The other blog was born today (note the language of my baby fever coming through--it is pathetic.) I recently discovered that there are a billion book blogs out there and for the past few days I have been salivating at my computer to the point where I am concerned about shorting it out. And considering I have all this time in the afternoon now, I am going to be doing a lot more reading, so I decided to jump on that bandwagon as well. As a former English teacher (well, an English teacher on hiatus more than "former", I guess), there is little in this world that (NERD ALERT!! NERD ALERT!!) makes me happier than reading and discussing a fantastic book. I've been missing that a lot in recent years; I no longer have 120 teenagers held captive on an daily basis with whom I can share this joy (they are, I'm sure, eternally grateful for that), and the reading group I'd been a part of before pregnancy has fallen by the wayside. So you can find me spouting off about books in "Frustrated English Teacher".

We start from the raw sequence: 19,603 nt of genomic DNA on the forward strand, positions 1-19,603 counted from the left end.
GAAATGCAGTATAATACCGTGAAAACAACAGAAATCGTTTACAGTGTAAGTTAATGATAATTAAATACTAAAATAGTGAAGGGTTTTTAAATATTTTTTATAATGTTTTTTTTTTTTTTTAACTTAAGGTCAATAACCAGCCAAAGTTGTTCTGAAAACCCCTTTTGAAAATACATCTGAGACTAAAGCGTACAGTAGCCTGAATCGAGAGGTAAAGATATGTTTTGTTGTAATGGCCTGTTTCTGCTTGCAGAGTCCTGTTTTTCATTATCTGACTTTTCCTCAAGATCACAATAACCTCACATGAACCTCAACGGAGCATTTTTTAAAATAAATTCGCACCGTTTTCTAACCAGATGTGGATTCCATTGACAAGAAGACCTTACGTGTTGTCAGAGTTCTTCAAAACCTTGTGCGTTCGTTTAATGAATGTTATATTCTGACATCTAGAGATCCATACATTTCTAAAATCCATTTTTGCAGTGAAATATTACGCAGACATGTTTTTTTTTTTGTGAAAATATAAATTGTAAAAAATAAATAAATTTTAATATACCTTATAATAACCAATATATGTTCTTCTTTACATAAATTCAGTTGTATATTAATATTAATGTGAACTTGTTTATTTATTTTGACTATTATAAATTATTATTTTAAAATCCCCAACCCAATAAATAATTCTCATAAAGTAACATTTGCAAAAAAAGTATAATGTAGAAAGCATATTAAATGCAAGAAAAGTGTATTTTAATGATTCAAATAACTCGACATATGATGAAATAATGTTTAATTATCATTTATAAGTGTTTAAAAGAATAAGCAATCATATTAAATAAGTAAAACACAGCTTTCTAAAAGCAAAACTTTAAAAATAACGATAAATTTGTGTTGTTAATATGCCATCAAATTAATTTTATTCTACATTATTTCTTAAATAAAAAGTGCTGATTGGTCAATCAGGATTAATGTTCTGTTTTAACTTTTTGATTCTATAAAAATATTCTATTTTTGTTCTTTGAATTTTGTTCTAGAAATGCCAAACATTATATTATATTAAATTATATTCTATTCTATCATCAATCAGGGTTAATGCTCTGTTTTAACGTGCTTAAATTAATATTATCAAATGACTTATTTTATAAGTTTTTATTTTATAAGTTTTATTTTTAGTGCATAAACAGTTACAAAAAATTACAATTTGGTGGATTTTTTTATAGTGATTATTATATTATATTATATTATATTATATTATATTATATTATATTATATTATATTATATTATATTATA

Both are linked in my profile. Feel free to take a peek if you get a chance.

Saturday, December 01, 2007

Playing Catch-Up

Okay, so I I don't get to put a NaBloPoMo badge on my blog because I couldn't manage to post, "too drunk to post. good night" on Wednesday. I know. I suck. But hey, I'm here on December 1st, when most NaBloPoMo'ers are taking a break and hey, I only missed ONE lousy day, right? So, being the diligent little pupil I have always been, I am here for my make-up work. I missed a day, I make up a day. That's how I roll. I'm very reliable that way.

I'm also an idea-thief. As she happened to post it around the time I am trying to put my reading group back together, I liked Amy's list of books; so I am going to follow her lead and see just how many books on said list I have read or at least started to read...

Here is the key:
Bold the books you've read